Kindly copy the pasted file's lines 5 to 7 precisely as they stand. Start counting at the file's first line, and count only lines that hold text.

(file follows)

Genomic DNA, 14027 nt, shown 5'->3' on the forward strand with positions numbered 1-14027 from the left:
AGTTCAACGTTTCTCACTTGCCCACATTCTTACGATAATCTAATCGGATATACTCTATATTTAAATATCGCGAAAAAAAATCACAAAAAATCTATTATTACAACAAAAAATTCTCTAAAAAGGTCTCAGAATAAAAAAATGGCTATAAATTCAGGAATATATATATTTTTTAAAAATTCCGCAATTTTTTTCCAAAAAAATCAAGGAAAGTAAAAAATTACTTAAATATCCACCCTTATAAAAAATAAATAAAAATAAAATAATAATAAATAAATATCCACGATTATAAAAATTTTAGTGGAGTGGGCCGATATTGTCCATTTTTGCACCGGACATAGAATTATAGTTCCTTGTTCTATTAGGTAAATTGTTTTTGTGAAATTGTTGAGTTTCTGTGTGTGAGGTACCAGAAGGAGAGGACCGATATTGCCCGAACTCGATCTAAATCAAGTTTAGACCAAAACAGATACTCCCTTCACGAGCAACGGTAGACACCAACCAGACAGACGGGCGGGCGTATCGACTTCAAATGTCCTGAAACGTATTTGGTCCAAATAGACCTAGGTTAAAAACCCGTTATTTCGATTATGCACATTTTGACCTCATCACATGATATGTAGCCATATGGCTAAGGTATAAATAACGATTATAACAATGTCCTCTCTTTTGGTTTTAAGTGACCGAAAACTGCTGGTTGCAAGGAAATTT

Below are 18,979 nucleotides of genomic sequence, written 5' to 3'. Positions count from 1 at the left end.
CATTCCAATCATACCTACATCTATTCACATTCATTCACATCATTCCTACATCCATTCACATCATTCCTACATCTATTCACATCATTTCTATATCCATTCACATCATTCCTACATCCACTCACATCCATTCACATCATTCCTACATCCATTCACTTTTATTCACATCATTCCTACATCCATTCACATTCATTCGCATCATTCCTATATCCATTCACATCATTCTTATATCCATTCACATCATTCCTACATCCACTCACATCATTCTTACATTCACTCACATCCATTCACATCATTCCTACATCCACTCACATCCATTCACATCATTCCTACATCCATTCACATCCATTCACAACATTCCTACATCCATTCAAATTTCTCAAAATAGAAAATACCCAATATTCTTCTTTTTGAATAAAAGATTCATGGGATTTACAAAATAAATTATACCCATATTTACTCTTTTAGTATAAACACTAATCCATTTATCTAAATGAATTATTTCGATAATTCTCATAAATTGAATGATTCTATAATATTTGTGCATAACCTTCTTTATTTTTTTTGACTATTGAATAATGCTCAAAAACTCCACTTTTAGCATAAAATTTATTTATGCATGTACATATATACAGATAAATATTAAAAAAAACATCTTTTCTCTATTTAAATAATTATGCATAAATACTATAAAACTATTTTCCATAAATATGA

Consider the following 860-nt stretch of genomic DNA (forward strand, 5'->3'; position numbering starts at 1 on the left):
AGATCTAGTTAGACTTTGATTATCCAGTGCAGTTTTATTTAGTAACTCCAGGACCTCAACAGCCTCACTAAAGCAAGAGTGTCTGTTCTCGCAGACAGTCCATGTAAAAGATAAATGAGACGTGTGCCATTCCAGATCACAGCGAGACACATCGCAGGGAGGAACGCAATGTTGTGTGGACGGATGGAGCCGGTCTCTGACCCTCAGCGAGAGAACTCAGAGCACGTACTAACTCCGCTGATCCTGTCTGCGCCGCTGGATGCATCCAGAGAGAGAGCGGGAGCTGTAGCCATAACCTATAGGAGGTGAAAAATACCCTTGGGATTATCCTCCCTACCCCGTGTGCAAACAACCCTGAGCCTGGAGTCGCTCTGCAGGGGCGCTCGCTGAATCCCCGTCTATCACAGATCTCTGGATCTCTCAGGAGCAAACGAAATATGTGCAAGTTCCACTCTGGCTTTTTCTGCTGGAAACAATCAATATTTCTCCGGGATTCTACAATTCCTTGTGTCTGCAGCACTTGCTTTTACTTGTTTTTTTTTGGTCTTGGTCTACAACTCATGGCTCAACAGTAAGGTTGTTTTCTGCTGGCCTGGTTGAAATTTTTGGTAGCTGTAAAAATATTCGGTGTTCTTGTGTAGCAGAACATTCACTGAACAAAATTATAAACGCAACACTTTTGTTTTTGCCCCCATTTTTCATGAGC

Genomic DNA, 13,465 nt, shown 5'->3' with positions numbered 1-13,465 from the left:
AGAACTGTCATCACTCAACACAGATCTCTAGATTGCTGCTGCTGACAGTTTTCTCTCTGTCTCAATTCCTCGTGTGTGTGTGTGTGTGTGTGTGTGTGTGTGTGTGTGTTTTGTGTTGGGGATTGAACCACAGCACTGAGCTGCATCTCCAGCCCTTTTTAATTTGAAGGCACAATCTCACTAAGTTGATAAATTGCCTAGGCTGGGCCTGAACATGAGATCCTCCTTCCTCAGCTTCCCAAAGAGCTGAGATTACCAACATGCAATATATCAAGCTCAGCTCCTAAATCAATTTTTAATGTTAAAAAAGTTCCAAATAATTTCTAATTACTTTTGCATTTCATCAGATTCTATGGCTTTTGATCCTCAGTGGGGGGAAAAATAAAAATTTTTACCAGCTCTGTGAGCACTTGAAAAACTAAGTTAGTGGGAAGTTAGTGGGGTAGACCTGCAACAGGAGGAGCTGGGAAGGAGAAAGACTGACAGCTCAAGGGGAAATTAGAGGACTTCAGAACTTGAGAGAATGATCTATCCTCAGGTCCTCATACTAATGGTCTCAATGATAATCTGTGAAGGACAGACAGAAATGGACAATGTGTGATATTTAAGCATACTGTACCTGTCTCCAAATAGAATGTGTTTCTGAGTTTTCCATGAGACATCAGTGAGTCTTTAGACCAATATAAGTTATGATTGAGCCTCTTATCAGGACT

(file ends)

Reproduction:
Consider the following 860-nt stretch of genomic DNA (forward strand, 5'->3'; position numbering starts at 1 on the left):
AGATCTAGTTAGACTTTGATTATCCAGTGCAGTTTTATTTAGTAACTCCAGGACCTCAACAGCCTCACTAAAGCAAGAGTGTCTGTTCTCGCAGACAGTCCATGTAAAAGATAAATGAGACGTGTGCCATTCCAGATCACAGCGAGACACATCGCAGGGAGGAACGCAATGTTGTGTGGACGGATGGAGCCGGTCTCTGACCCTCAGCGAGAGAACTCAGAGCACGTACTAACTCCGCTGATCCTGTCTGCGCCGCTGGATGCATCCAGAGAGAGAGCGGGAGCTGTAGCCATAACCTATAGGAGGTGAAAAATACCCTTGGGATTATCCTCCCTACCCCGTGTGCAAACAACCCTGAGCCTGGAGTCGCTCTGCAGGGGCGCTCGCTGAATCCCCGTCTATCACAGATCTCTGGATCTCTCAGGAGCAAACGAAATATGTGCAAGTTCCACTCTGGCTTTTTCTGCTGGAAACAATCAATATTTCTCCGGGATTCTACAATTCCTTGTGTCTGCAGCACTTGCTTTTACTTGTTTTTTTTTGGTCTTGGTCTACAACTCATGGCTCAACAGTAAGGTTGTTTTCTGCTGGCCTGGTTGAAATTTTTGGTAGCTGTAAAAATATTCGGTGTTCTTGTGTAGCAGAACATTCACTGAACAAAATTATAAACGCAACACTTTTGTTTTTGCCCCCATTTTTCATGAGC

Genomic DNA, 13,465 nt, shown 5'->3' with positions numbered 1-13,465 from the left: